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    Liver Transplant Blood Work

    Two categories of blood tests are used to evaluate liver injury and liver function:

    1. Liver Enzymes: ALT (SGPT), AST (SGOT), Alkaline Phosphatase and Gamma-glutamyl transferase (GGT). High levels reflect cellular injury in different liver compartments.

    2. Liver Function Tests: Prothrombin time and INR (a clotting test), albumin (a protein in the blood) and bilirubin (the substance that makes a person yellow) all indicate a problem with your liver function if abnormal. If the liver is not working properly, you will have an INR >1.2, elevated bilirubin and a low albumin level.
    Your liver team may order additional lab tests to fully evaluate your condition. These include:
    1. Complete Blood Count (CBC): Provides information about your blood cell and platelet count.

    2. Basic Metabolic Panel (BMP): Measures your kidney function (creatinine), key blood salt and glucose levels.

    3. Alpha- fetoprotein (AFP): Rising levels suggest you could have a primary liver cell cancer (HCC).

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    Psychosocial Evaluation

    Your mental health and social circumstances are equally important as your physical health for a successful transplant. Accordingly, your evaluation will include a meeting with a specialized transplant social worker and/or psychiatrist. This evaluation will help your doctors find out how well you handle stress and determine your support system. Our team also meets with your support person(s) or family members to ensure everyone knows what to expect during the transplant process. Your social worker can also help you with financial concerns, connect you to hospital services and provide information on support groups. All patients and families are expected to meet with the social worker, psychiatrist (if scheduled), and attend a support group pre-transplant.
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    Nutritional Evaluation

    A healthy diet and regular exercise are important for maintaining a successful transplant. During your evaluation, a transplant dietitian will review your nutritional status and needs, and help design an eating plan for you. The dietitian will also offer suggestions to help you follow your new diet.

    Often, patients with cirrhosis are malnourished while others are overweight. Both extremes can influence your eligibility for liver transplant and your transplant outcome. Compliance with nutritional recommendations is essential.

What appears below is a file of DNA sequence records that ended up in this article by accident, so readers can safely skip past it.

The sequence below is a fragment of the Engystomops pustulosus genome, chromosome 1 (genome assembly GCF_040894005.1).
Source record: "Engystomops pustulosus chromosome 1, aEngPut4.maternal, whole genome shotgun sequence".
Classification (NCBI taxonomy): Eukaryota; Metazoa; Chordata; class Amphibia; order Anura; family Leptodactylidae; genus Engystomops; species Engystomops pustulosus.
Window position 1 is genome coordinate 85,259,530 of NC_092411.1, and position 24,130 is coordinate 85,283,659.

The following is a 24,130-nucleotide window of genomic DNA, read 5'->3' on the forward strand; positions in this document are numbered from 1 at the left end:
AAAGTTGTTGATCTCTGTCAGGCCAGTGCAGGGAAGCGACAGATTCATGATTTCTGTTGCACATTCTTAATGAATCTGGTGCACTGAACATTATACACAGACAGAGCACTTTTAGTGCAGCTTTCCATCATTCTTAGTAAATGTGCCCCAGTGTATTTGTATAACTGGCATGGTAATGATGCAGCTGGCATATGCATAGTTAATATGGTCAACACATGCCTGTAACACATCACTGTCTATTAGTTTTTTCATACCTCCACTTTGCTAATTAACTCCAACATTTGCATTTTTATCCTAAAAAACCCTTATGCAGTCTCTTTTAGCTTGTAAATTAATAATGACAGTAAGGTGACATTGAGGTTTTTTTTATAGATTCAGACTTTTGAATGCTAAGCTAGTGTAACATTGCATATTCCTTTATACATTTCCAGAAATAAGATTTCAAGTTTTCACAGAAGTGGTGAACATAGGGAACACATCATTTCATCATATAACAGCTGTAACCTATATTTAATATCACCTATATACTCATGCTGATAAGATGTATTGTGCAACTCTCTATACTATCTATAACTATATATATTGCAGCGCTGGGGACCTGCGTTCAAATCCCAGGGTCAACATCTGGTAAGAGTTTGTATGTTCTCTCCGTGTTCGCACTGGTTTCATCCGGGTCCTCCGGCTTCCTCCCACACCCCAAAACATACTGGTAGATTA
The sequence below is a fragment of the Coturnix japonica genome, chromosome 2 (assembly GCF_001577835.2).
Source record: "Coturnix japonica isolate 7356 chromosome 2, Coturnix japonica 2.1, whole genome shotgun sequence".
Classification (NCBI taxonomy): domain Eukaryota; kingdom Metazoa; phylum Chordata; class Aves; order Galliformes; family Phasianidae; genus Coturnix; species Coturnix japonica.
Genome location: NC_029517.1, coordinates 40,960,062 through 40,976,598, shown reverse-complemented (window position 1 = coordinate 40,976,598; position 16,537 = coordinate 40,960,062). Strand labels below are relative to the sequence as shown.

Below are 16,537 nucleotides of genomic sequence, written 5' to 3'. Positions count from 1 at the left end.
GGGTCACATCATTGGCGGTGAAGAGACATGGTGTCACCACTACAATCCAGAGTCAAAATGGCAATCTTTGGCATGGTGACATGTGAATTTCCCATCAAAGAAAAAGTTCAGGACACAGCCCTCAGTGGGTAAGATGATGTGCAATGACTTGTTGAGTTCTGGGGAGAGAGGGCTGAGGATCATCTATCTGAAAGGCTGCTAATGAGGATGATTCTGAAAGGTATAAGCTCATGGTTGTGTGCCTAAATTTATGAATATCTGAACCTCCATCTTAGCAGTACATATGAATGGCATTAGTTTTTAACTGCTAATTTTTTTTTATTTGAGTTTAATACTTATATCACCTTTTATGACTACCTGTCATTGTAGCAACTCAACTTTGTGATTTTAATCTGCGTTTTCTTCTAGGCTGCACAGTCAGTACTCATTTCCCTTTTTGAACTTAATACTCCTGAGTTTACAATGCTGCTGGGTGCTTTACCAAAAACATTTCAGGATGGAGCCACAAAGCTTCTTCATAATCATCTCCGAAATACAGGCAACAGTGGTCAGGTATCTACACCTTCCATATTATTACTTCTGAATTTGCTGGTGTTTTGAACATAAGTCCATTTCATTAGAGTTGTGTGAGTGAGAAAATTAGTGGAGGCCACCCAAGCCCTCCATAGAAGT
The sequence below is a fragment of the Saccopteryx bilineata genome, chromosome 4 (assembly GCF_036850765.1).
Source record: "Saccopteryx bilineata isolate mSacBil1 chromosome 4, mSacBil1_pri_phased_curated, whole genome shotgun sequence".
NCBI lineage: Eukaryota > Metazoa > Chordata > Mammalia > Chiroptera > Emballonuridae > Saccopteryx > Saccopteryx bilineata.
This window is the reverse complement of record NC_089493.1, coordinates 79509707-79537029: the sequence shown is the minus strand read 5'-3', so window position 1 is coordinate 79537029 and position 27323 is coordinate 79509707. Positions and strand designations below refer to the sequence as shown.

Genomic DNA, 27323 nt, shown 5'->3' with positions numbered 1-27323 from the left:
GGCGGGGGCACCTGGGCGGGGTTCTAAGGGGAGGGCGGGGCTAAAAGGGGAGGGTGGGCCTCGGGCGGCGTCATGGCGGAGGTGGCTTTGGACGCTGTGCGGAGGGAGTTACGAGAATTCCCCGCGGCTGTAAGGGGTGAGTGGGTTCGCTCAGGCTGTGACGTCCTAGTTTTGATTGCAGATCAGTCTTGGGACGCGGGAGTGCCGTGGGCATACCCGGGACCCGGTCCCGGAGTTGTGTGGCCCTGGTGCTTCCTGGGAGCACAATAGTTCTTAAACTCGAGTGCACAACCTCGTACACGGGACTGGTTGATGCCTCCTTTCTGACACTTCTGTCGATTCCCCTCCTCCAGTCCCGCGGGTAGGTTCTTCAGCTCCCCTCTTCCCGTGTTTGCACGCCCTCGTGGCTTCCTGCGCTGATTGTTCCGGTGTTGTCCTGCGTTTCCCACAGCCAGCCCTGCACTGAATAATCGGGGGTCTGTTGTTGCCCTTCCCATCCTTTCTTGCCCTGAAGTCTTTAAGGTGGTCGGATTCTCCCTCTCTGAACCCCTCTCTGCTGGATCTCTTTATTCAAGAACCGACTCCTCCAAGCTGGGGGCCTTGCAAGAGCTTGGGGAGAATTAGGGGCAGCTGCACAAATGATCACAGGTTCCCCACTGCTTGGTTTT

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    Evaluation by a Transplant Financial Coordinator

    You will meet with a transplant financial coordinator to review your insurance coverage, including benefits, deductibles and co-payments. The coordinator will also evaluate your prescription coverage, which is critical following your transplant.
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    Liver Transplant Selection Committee

    Following the completion of one’s tests and consultations, our Liver Transplant Selection Committee will review each patient’s medical history and circumstances. This committee is made up of doctors, transplant coordinators, financial coordinators, dietitians, and social workers.

    The committee may immediately accept some patients to the transplant waiting list. Other patients may be considered too ill to survive a transplant. In this instance, the committee will not approve a liver transplant and the patient will be “declined.” Other patients may be declined because they need to complete specific recommendations from the committee such as Alcoholics Anonymous (AA) meeting attendance, smoking cessation, weight loss, or obtaining more social and/or financial support. Such patients will initially be declined for transplantation but will be reconsidered if they satisfy the committee’s recommendations. If the patient is subsequently found to be a good candidate, the committee will approve listing for liver transplantation and will add the individual’s name to the transplant waiting list.

    Some patients may be considered too healthy for a transplant; in this case our team will closely monitor their liver disease. If the disease progresses, we will re-evaluate the patient for transplantation.

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    About California Pacific Medical Center

    San Francisco Center for Liver Disease

    California Pacific Medical Center, part of the Sutter HealthOpens new window network, offers specialized care in liver disease and liver transplant. Our program is based in San Francisco and has outreach locations throughout Northern California and Nevada.

    California Pacific Medical Center
    San Francisco Center for Liver Disease
    2340 Clay Street, 4th Floor
    San Francisco, CA 94115
    Tel: 415-600-1020